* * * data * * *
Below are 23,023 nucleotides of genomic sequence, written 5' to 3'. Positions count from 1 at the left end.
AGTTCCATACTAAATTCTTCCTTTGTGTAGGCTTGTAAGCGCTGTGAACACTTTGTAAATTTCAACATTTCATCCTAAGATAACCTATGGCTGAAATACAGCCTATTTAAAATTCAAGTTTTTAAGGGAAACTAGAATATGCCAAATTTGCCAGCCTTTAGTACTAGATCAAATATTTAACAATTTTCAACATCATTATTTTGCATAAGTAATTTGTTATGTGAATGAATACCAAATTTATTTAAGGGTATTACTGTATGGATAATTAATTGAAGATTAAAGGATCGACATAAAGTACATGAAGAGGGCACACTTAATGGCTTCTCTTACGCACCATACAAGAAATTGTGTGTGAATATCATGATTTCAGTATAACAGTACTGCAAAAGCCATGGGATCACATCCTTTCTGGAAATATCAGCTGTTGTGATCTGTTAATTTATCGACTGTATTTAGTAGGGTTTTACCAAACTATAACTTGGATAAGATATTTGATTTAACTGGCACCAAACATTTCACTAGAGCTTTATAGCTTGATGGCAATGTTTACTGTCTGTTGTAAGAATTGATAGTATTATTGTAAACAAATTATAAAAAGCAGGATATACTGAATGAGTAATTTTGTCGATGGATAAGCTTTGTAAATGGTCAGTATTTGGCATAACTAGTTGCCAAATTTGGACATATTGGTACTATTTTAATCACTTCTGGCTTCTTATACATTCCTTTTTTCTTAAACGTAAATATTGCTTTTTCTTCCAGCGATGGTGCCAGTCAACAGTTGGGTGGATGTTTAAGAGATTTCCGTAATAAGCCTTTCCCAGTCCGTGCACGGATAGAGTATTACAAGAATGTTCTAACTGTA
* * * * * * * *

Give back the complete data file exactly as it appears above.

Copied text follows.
Below are 23,023 nucleotides of genomic sequence, written 5' to 3'. Positions count from 1 at the left end.
AGTTCCATACTAAATTCTTCCTTTGTGTAGGCTTGTAAGCGCTGTGAACACTTTGTAAATTTCAACATTTCATCCTAAGATAACCTATGGCTGAAATACAGCCTATTTAAAATTCAAGTTTTTAAGGGAAACTAGAATATGCCAAATTTGCCAGCCTTTAGTACTAGATCAAATATTTAACAATTTTCAACATCATTATTTTGCATAAGTAATTTGTTATGTGAATGAATACCAAATTTATTTAAGGGTATTACTGTATGGATAATTAATTGAAGATTAAAGGATCGACATAAAGTACATGAAGAGGGCACACTTAATGGCTTCTCTTACGCACCATACAAGAAATTGTGTGTGAATATCATGATTTCAGTATAACAGTACTGCAAAAGCCATGGGATCACATCCTTTCTGGAAATATCAGCTGTTGTGATCTGTTAATTTATCGACTGTATTTAGTAGGGTTTTACCAAACTATAACTTGGATAAGATATTTGATTTAACTGGCACCAAACATTTCACTAGAGCTTTATAGCTTGATGGCAATGTTTACTGTCTGTTGTAAGAATTGATAGTATTATTGTAAACAAATTATAAAAAGCAGGATATACTGAATGAGTAATTTTGTCGATGGATAAGCTTTGTAAATGGTCAGTATTTGGCATAACTAGTTGCCAAATTTGGACATATTGGTACTATTTTAATCACTTCTGGCTTCTTATACATTCCTTTTTTCTTAAACGTAAATATTGCTTTTTCTTCCAGCGATGGTGCCAGTCAACAGTTGGGTGGATGTTTAAGAGATTTCCGTAATAAGCCTTTCCCAGTCCGTGCACGGATAGAGTATTACAAGAATGTTCTAACTGTA